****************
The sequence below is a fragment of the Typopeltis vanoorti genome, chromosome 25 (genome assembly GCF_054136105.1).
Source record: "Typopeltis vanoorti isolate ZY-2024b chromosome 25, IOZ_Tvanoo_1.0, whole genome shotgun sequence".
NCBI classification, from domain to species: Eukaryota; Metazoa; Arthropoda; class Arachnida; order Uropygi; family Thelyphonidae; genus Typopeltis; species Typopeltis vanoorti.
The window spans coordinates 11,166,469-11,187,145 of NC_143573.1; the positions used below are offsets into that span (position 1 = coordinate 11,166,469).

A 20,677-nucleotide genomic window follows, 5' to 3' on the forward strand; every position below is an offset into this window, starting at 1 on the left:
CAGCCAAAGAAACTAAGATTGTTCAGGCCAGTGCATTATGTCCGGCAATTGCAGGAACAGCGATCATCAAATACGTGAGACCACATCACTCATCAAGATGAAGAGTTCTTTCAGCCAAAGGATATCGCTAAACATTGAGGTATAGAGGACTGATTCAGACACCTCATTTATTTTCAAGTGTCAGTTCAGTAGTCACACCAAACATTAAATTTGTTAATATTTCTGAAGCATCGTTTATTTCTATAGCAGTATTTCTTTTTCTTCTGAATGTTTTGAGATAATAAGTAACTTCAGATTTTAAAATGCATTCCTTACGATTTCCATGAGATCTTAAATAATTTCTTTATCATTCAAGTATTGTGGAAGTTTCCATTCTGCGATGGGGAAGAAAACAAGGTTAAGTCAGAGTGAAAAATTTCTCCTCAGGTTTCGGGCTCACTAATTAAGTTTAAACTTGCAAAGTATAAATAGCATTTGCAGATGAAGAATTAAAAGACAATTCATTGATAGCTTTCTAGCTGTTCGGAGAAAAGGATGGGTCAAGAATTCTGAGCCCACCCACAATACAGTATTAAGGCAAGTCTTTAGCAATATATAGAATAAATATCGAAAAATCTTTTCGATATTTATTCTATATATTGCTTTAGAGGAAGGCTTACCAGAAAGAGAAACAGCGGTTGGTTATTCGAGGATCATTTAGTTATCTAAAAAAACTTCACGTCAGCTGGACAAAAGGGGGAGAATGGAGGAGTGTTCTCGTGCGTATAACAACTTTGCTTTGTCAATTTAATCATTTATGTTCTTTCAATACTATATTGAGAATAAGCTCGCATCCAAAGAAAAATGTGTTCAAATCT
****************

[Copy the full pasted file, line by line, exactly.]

The sequence below is a fragment of the Typopeltis vanoorti genome, chromosome 25 (genome assembly GCF_054136105.1).
Source record: "Typopeltis vanoorti isolate ZY-2024b chromosome 25, IOZ_Tvanoo_1.0, whole genome shotgun sequence".
NCBI classification, from domain to species: Eukaryota; Metazoa; Arthropoda; class Arachnida; order Uropygi; family Thelyphonidae; genus Typopeltis; species Typopeltis vanoorti.
The window spans coordinates 11,166,469-11,187,145 of NC_143573.1; the positions used below are offsets into that span (position 1 = coordinate 11,166,469).

A 20,677-nucleotide genomic window follows, 5' to 3' on the forward strand; every position below is an offset into this window, starting at 1 on the left:
CAGCCAAAGAAACTAAGATTGTTCAGGCCAGTGCATTATGTCCGGCAATTGCAGGAACAGCGATCATCAAATACGTGAGACCACATCACTCATCAAGATGAAGAGTTCTTTCAGCCAAAGGATATCGCTAAACATTGAGGTATAGAGGACTGATTCAGACACCTCATTTATTTTCAAGTGTCAGTTCAGTAGTCACACCAAACATTAAATTTGTTAATATTTCTGAAGCATCGTTTATTTCTATAGCAGTATTTCTTTTTCTTCTGAATGTTTTGAGATAATAAGTAACTTCAGATTTTAAAATGCATTCCTTACGATTTCCATGAGATCTTAAATAATTTCTTTATCATTCAAGTATTGTGGAAGTTTCCATTCTGCGATGGGGAAGAAAACAAGGTTAAGTCAGAGTGAAAAATTTCTCCTCAGGTTTCGGGCTCACTAATTAAGTTTAAACTTGCAAAGTATAAATAGCATTTGCAGATGAAGAATTAAAAGACAATTCATTGATAGCTTTCTAGCTGTTCGGAGAAAAGGATGGGTCAAGAATTCTGAGCCCACCCACAATACAGTATTAAGGCAAGTCTTTAGCAATATATAGAATAAATATCGAAAAATCTTTTCGATATTTATTCTATATATTGCTTTAGAGGAAGGCTTACCAGAAAGAGAAACAGCGGTTGGTTATTCGAGGATCATTTAGTTATCTAAAAAAACTTCACGTCAGCTGGACAAAAGGGGGAGAATGGAGGAGTGTTCTCGTGCGTATAACAACTTTGCTTTGTCAATTTAATCATTTATGTTCTTTCAATACTATATTGAGAATAAGCTCGCATCCAAAGAAAAATGTGTTCAAATCT